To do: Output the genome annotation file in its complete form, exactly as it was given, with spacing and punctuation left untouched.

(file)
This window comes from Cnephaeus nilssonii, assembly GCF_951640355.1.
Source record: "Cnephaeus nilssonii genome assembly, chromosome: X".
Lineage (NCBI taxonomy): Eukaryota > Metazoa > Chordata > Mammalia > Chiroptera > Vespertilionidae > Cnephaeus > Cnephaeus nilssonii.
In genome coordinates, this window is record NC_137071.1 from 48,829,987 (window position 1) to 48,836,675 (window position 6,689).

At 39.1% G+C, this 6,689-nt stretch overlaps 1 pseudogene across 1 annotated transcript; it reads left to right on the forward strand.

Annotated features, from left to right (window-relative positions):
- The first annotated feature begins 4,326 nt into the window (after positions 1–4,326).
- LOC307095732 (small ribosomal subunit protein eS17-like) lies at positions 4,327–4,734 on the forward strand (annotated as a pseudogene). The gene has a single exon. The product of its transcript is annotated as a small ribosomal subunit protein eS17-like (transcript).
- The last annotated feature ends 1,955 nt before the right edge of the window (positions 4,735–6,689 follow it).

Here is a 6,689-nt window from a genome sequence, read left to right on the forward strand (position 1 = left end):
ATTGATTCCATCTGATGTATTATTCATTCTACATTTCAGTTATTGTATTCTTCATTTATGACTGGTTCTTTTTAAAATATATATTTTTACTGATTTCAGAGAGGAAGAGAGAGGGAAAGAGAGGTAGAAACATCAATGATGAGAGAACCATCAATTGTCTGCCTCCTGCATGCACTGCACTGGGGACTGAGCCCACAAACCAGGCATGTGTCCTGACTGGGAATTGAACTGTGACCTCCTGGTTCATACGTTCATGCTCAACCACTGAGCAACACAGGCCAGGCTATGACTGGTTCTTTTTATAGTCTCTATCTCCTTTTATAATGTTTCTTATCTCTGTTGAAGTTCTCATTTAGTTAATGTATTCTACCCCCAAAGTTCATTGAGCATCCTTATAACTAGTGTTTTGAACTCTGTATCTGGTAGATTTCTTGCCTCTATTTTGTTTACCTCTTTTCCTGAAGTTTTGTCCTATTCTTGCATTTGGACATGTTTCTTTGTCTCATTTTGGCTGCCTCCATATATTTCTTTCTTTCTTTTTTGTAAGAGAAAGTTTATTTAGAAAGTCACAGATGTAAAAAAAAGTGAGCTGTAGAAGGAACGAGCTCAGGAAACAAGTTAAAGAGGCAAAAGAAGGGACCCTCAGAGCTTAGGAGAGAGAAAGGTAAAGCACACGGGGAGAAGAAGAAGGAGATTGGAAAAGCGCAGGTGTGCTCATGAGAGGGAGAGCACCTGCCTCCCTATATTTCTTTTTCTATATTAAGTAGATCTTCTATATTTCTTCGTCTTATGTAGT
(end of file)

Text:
This window comes from Cnephaeus nilssonii, assembly GCF_951640355.1.
Source record: "Cnephaeus nilssonii genome assembly, chromosome: X".
Lineage (NCBI taxonomy): Eukaryota > Metazoa > Chordata > Mammalia > Chiroptera > Vespertilionidae > Cnephaeus > Cnephaeus nilssonii.
In genome coordinates, this window is record NC_137071.1 from 48,829,987 (window position 1) to 48,836,675 (window position 6,689).

At 39.1% G+C, this 6,689-nt stretch overlaps 1 pseudogene across 1 annotated transcript; it reads left to right on the forward strand.

Annotated features, from left to right (window-relative positions):
- The first annotated feature begins 4,326 nt into the window (after positions 1–4,326).
- LOC307095732 (small ribosomal subunit protein eS17-like) lies at positions 4,327–4,734 on the forward strand (annotated as a pseudogene). The gene has a single exon. The product of its transcript is annotated as a small ribosomal subunit protein eS17-like (transcript).
- The last annotated feature ends 1,955 nt before the right edge of the window (positions 4,735–6,689 follow it).

Here is a 6,689-nt window from a genome sequence, read left to right on the forward strand (position 1 = left end):
ATTGATTCCATCTGATGTATTATTCATTCTACATTTCAGTTATTGTATTCTTCATTTATGACTGGTTCTTTTTAAAATATATATTTTTACTGATTTCAGAGAGGAAGAGAGAGGGAAAGAGAGGTAGAAACATCAATGATGAGAGAACCATCAATTGTCTGCCTCCTGCATGCACTGCACTGGGGACTGAGCCCACAAACCAGGCATGTGTCCTGACTGGGAATTGAACTGTGACCTCCTGGTTCATACGTTCATGCTCAACCACTGAGCAACACAGGCCAGGCTATGACTGGTTCTTTTTATAGTCTCTATCTCCTTTTATAATGTTTCTTATCTCTGTTGAAGTTCTCATTTAGTTAATGTATTCTACCCCCAAAGTTCATTGAGCATCCTTATAACTAGTGTTTTGAACTCTGTATCTGGTAGATTTCTTGCCTCTATTTTGTTTACCTCTTTTCCTGAAGTTTTGTCCTATTCTTGCATTTGGACATGTTTCTTTGTCTCATTTTGGCTGCCTCCATATATTTCTTTCTTTCTTTTTTGTAAGAGAAAGTTTATTTAGAAAGTCACAGATGTAAAAAAAAGTGAGCTGTAGAAGGAACGAGCTCAGGAAACAAGTTAAAGAGGCAAAAGAAGGGACCCTCAGAGCTTAGGAGAGAGAAAGGTAAAGCACACGGGGAGAAGAAGAAGGAGATTGGAAAAGCGCAGGTGTGCTCATGAGAGGGAGAGCACCTGCCTCCCTATATTTCTTTTTCTATATTAAGTAGATCTTCTATATTTCTTCGTCTTATGTAGT